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Stupid Problems

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They're twelve, and Catty's still waiting for that slap in the face from puberty that Kendra has been talking to her about since she was seven. It's an incredibly frustrating wait, actually, for someone who has never had the patience to wait for anything.

So when Vanessa calls her early that night and whispers into the phone about the new bras her mom just made her get today, it isn't jealous that Catty feels. It's excitement.

I'm on my way over.

She makes Vanessa model each bra for her, her hands shaping over the small breasts, as if she could somehow transfer that adult energy over to herself instead.

Vanessa's face is bright red and her left hand disappears completely when Catty steps away. "I like the blue one the best. It matches your eyes."

She tries to not think about how pretty Vanessa looks when she blushes or how her own hands tingle like her molecules are pulling apart or how happy she is when Vanessa wears only that blue bra for two weeks in a row.


They're fourteen and having a sleepover. Vanessa's house, of course, Mrs. Cleveland having decided that Catty's isn't a fit place to let her daughter stay at at their ages. Like they're going to have a rave. Like they're going to invite boys over.

"She doesn't realize how popular you are with the boys," Catty laughs. "They don't even look at me."

"That's not true!" Vanessa turns on her side in the bed, propping her head up on her hand, elbow firmly planted in the mattress. "Guys look at you all the time."

"Yeah but they flock around you. If we had a party, they'd come for you over me."

But Vanessa denies it, shaking her head violently, blonde curls whipping around. "No way. I haven't even been kissed yet! Or asked out on a date. I mean, at least I don't think I have been."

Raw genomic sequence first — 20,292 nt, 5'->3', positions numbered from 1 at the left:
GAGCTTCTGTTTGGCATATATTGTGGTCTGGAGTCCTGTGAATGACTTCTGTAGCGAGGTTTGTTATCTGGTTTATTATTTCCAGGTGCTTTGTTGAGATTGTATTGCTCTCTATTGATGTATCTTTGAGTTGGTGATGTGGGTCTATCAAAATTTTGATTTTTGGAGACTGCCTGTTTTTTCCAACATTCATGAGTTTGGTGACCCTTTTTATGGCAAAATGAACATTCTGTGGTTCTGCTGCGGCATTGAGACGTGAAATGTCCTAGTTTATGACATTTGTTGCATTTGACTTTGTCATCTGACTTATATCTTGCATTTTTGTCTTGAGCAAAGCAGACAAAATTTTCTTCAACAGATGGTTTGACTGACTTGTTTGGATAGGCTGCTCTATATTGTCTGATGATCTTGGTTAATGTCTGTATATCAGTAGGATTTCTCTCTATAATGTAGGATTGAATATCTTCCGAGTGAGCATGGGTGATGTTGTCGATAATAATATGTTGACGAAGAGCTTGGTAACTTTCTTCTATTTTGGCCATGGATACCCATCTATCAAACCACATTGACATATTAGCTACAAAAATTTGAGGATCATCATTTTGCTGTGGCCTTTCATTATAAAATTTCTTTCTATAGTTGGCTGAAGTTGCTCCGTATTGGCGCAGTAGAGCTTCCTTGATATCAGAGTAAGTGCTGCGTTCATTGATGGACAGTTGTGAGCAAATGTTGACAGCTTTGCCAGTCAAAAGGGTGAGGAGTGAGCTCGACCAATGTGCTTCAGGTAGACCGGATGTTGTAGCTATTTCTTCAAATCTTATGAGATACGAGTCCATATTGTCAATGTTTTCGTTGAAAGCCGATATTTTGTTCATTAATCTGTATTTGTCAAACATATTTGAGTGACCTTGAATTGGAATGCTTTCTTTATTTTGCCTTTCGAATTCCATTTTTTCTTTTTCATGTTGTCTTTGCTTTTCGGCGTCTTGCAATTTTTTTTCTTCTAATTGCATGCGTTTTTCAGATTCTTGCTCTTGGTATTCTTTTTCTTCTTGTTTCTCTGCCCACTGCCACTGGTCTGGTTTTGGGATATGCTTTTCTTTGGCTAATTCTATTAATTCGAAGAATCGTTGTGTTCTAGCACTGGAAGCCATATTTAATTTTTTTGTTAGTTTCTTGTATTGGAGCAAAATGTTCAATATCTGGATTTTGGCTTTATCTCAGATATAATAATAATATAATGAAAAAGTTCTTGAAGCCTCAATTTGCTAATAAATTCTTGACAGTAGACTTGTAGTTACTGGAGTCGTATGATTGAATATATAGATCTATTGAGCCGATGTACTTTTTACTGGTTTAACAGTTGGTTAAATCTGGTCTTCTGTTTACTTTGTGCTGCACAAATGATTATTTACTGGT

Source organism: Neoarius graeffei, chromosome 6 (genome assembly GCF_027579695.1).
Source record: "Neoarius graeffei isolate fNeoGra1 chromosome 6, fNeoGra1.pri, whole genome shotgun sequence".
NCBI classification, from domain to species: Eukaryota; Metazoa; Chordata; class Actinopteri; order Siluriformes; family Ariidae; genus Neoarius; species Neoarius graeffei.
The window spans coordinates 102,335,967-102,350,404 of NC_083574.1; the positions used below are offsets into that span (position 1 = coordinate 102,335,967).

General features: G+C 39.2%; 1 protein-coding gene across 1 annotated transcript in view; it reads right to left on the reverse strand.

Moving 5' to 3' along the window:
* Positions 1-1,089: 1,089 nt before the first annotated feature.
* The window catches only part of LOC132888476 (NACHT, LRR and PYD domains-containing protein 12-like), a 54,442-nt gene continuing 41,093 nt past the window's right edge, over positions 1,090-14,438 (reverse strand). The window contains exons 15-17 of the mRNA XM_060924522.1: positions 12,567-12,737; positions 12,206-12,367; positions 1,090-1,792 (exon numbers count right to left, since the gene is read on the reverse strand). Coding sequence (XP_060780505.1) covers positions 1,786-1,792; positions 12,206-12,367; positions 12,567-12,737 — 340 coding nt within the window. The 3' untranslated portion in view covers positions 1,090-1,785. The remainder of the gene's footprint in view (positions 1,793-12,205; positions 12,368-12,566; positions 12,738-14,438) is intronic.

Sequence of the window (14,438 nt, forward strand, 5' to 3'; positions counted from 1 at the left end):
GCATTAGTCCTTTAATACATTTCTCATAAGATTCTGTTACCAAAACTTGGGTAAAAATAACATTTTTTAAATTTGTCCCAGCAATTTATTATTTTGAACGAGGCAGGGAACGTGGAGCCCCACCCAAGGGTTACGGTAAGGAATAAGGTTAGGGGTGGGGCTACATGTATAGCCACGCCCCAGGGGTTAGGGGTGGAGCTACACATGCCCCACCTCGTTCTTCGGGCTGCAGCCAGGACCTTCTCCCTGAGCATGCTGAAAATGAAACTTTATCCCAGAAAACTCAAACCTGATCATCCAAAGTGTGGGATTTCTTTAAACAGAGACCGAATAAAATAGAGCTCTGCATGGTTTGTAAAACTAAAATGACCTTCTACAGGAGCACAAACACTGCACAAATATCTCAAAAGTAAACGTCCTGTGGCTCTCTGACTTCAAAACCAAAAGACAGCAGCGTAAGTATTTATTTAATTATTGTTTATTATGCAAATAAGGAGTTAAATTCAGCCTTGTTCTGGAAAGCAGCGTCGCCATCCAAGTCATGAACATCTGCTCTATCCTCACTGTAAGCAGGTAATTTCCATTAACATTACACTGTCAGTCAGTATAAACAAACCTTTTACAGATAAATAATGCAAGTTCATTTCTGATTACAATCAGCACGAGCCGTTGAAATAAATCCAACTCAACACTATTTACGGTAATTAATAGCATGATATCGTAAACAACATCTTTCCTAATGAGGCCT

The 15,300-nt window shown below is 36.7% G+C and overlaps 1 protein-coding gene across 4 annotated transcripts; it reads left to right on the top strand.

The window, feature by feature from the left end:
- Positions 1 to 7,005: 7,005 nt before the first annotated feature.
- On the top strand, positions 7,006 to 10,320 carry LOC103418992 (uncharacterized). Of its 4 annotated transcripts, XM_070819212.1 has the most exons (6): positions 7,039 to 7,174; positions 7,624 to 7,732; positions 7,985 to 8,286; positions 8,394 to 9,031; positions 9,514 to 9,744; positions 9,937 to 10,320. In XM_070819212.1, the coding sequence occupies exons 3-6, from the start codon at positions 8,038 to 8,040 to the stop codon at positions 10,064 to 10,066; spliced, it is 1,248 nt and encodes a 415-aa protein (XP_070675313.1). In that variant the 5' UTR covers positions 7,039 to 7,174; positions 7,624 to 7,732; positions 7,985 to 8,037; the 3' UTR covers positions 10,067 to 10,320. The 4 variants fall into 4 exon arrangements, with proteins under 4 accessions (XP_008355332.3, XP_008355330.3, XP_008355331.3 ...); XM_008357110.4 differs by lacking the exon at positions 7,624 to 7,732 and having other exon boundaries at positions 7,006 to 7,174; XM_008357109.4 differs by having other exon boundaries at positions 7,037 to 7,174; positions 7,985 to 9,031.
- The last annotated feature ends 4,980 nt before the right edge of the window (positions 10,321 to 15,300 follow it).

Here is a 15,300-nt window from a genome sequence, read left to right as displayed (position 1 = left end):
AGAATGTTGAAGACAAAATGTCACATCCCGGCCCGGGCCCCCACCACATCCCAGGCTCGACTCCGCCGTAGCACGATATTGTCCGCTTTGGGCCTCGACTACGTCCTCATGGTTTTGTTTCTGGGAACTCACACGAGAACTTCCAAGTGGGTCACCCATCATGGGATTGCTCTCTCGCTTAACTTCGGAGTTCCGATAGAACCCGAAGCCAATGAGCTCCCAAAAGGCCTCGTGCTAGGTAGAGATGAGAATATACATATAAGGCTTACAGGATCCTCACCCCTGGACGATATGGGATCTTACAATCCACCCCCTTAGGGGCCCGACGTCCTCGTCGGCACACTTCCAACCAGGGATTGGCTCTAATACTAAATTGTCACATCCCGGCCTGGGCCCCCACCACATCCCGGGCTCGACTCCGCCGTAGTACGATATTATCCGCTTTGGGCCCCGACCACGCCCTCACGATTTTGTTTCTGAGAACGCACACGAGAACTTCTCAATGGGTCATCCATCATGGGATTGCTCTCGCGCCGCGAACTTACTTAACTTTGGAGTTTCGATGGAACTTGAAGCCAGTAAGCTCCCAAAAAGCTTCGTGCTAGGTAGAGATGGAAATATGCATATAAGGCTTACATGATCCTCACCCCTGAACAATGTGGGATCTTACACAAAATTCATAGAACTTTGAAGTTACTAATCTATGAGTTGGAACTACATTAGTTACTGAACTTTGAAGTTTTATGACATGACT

She flops onto her back again and sighs loudly. Catty watches her.

"I'd probably freak out too much to be kissed," Vanessa whines. "He'll go in to kiss me, and I'll disappear. Either he'll call me a freak or send me in to the government."

Catty rolls her eyes. "Shut up. You'll kiss someone, and it'll be fine. You worry way too much."

She tries to not think about how it would feel to kiss Vanessa first, before any of the stupid boys they go to school with can. She tells herself it's just to save Vanessa that kind of agony, but it's mostly because she's just selfish.


They're fifteen, and it's the first time that Vanessa is sneaking home from Planet Bang. Her and Catty link arms as they walk, leaning on each other and laughing. She hadn't wanted to go, even though everyone was begging her to. It's a popular place, and she could cement herself as part of the crowd if she did.

But it's Catty that really convinces her, giving her the pleading look she's perfected over the years, like a puppy dog begging for an extra treat. And it's always, always worked on Vanessa.

Even when it's a bad idea.

Even when she's against it.

Because she doesn't want Catty to do things without her, doesn't want Catty to decide that she isn't cool enough or fun enough.

Her hand slides into Catty's on the walk home, securing the two of them together.


They're fifteen, and Vanessa breaks off another hang out with Catty to hang out with Michael instead. Her lips twist into a frown and her stomach sours angrily. She hates the way her jealousy spikes, the way she wants to punch things and the fact that she daydreams about time traveling again to ruin Vanessa's plan so that she can have her all to herself.

It's not fair, Catty knows that. She likes Michael. He's nice. He's good to Vanessa, good for her.

Catty also hates Michael and the way his hands roam over Vanessa's body and the fact that her friend's bra is red now because that's Michael's favorite color. She hates that Vanessa is happy without her while she locks herself up in her room with her canvases and paints.

She hates that she hasn't been kissed and that Vanessa has and it wasn't with her.

But she also gets a thrill out of Vanessa coming over with a peace offering of pizza when Michael calls off their date because he's lost his keys (they're under her pillow for the moment).


They're almost seventeen, and Vanessa is locked in a tower with a crumpled Serena at her side. She's stopped screaming for the moment, and it gives Vanessa time to think. She thinks about Catty and how she's not here with her anymore. She thinks about how Catty would give Serena the strength to keep going, would give them all strength.

She stares up a stone ceiling and wishes that she had told Catty everything that had ever bothered her and everything that she had ever loved.

And she wishes she could have told Catty about how badly she wanted to kiss her to see how it felt because there was nobody in the world who could make her feel as accepted as her best friend did. And she wants to ask Catty if that makes her gay.

But Catty isn't here and there's no chance for such stupid problems anymore.

So instead, she wraps her arms around Serena's fragile shoulders and holds her close and pretends that she has the same kind of strength Catty does.